GCI researchers have revealed some interesting insights into the mutually beneficial relationship between corals and their symbiotic algae, as part of the Catlin Seaview Survey.
Most corals host photosynthetic algae inside their tissues, called “zooxanthellae”, which provide the coral host with sugars and amino acids, allowing them to thrive in tropical, nutrient-poor waters.
Tropical corals can occur over large depth ranges, from close to the ocean surface, to deep down into what is known as the mesophotic zone (30 to >100 m below sea level). Dr Pim Bongaerts and his team have demonstrated that corals’ ability to thrive at different depths is aided by hosting different strains of algae.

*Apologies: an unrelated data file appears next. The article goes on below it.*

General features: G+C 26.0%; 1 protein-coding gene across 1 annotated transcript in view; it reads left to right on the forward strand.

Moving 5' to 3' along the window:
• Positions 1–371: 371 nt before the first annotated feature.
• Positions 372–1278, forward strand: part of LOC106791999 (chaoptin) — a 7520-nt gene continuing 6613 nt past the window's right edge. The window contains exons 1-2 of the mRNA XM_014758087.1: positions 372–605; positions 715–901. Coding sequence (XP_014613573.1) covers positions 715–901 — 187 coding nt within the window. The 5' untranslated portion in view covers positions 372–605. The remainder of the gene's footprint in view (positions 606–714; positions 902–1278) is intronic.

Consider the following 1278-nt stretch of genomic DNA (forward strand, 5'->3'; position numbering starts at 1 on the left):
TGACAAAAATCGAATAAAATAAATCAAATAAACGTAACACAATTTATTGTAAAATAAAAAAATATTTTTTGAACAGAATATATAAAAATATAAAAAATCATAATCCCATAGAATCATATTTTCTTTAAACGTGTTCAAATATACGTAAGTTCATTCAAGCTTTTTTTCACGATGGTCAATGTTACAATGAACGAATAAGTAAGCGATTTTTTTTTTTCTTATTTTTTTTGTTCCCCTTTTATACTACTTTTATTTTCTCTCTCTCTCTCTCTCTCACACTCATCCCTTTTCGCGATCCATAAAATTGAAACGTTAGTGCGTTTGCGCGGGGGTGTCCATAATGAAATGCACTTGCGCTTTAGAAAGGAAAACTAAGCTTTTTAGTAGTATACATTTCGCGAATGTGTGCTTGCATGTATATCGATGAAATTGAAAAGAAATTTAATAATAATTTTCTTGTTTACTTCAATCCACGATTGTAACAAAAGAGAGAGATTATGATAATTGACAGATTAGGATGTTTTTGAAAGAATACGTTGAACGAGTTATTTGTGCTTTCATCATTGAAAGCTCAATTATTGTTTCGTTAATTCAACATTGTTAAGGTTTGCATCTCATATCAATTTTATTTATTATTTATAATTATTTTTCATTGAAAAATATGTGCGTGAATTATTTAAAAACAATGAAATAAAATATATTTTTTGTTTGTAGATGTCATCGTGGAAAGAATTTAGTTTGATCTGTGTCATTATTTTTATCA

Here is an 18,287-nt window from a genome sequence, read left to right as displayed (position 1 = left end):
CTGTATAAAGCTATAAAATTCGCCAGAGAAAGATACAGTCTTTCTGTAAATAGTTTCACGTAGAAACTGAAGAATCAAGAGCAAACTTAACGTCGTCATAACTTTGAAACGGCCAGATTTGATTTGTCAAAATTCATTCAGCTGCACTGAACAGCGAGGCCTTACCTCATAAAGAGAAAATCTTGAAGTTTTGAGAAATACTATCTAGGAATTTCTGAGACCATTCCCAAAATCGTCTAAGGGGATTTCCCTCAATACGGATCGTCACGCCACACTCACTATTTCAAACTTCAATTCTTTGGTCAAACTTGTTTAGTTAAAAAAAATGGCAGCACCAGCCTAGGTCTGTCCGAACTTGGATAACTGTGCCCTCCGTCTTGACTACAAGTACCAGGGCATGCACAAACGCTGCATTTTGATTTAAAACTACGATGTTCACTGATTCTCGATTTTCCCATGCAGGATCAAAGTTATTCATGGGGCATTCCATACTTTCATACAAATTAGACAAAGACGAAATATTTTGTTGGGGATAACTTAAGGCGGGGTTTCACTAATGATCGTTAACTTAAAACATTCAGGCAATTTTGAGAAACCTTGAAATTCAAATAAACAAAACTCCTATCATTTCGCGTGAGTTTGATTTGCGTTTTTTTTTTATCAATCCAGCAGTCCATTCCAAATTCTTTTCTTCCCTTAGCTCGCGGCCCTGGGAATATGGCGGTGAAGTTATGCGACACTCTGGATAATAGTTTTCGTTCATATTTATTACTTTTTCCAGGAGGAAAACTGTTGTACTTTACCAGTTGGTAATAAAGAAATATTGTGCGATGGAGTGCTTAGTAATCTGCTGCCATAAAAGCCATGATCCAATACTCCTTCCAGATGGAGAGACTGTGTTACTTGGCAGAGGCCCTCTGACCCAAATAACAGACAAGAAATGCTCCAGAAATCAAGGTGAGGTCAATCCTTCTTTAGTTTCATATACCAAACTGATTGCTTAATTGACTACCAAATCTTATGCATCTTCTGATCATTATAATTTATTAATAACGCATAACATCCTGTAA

This work involved identifying the zooxanthellae of more than 1,600 corals, which represents one of the largest genotyping efforts carried out on a single coral reef.
Dr Bongaerts’ paper Prevalent endosymbiont zonation shapes the depth distributions of scleractinian coral species, was published in Royal Society Open Science.